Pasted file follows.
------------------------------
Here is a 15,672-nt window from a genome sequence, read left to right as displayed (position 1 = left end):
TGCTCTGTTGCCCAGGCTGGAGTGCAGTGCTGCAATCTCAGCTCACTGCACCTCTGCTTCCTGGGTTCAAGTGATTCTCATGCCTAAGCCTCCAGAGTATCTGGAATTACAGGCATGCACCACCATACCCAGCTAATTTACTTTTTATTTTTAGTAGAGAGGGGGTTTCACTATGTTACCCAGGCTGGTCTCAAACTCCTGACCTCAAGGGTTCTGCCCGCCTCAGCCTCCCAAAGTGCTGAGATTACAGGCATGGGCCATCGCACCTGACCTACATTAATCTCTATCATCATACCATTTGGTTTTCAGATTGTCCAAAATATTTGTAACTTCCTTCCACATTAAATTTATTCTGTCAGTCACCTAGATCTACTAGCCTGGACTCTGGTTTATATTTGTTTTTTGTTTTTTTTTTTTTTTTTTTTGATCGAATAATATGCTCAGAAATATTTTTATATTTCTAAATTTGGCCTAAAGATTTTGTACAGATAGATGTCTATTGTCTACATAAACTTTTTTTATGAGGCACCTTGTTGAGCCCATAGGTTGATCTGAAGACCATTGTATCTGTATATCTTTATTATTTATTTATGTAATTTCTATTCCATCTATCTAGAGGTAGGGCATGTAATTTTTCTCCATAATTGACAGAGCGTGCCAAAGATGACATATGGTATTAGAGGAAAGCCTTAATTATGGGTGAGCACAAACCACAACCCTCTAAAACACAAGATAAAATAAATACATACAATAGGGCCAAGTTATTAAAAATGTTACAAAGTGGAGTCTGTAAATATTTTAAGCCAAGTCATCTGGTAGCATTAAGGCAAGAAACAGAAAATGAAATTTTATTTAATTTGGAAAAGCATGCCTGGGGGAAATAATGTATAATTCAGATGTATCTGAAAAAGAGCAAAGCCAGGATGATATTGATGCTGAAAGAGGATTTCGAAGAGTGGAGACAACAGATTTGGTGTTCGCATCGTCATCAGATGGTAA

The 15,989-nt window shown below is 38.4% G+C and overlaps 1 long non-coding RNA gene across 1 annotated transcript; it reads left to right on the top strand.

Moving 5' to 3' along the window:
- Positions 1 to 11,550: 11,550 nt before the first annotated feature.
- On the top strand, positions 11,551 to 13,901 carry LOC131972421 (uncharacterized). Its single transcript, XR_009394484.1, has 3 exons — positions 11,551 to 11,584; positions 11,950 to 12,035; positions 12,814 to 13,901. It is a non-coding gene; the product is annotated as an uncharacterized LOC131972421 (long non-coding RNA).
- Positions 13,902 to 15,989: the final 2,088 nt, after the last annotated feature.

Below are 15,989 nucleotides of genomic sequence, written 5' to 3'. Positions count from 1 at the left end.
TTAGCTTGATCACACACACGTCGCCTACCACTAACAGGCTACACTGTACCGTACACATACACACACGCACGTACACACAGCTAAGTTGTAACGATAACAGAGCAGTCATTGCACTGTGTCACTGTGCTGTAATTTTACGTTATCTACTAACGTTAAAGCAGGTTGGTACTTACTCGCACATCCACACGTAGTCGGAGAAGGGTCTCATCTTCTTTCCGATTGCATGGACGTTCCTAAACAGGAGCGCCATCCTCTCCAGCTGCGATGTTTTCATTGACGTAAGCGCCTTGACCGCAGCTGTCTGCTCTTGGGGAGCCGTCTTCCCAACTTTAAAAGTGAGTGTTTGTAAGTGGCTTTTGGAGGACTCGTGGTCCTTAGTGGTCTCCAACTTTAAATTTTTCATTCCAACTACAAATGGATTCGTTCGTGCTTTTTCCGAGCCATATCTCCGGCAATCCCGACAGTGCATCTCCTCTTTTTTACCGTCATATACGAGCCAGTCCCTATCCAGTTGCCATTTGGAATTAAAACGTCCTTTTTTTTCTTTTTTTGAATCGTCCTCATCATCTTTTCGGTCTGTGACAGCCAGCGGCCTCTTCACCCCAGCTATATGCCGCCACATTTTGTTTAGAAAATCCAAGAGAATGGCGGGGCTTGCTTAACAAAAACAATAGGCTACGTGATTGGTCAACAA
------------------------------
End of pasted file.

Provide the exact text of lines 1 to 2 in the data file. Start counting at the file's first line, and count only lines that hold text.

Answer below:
Here is a 15,672-nt window from a genome sequence, read left to right as displayed (position 1 = left end):
TGCTCTGTTGCCCAGGCTGGAGTGCAGTGCTGCAATCTCAGCTCACTGCACCTCTGCTTCCTGGGTTCAAGTGATTCTCATGCCTAAGCCTCCAGAGTATCTGGAATTACAGGCATGCACCACCATACCCAGCTAATTTACTTTTTATTTTTAGTAGAGAGGGGGTTTCACTATGTTACCCAGGCTGGTCTCAAACTCCTGACCTCAAGGGTTCTGCCCGCCTCAGCCTCCCAAAGTGCTGAGATTACAGGCATGGGCCATCGCACCTGACCTACATTAATCTCTATCATCATACCATTTGGTTTTCAGATTGTCCAAAATATTTGTAACTTCCTTCCACATTAAATTTATTCTGTCAGTCACCTAGATCTACTAGCCTGGACTCTGGTTTATATTTGTTTTTTGTTTTTTTTTTTTTTTTTTTTGATCGAATAATATGCTCAGAAATATTTTTATATTTCTAAATTTGGCCTAAAGATTTTGTACAGATAGATGTCTATTGTCTACATAAACTTTTTTTATGAGGCACCTTGTTGAGCCCATAGGTTGATCTGAAGACCATTGTATCTGTATATCTTTATTATTTATTTATGTAATTTCTATTCCATCTATCTAGAGGTAGGGCATGTAATTTTTCTCCATAATTGACAGAGCGTGCCAAAGATGACATATGGTATTAGAGGAAAGCCTTAATTATGGGTGAGCACAAACCACAACCCTCTAAAACACAAGATAAAATAAATACATACAATAGGGCCAAGTTATTAAAAATGTTACAAAGTGGAGTCTGTAAATATTTTAAGCCAAGTCATCTGGTAGCATTAAGGCAAGAAACAGAAAATGAAATTTTATTTAATTTGGAAAAGCATGCCTGGGGGAAATAATGTATAATTCAGATGTATCTGAAAAAGAGCAAAGCCAGGATGATATTGATGCTGAAAGAGGATTTCGAAGAGTGGAGACAACAGATTTGGTGTTCGCATCGTCATCAGATGGTAA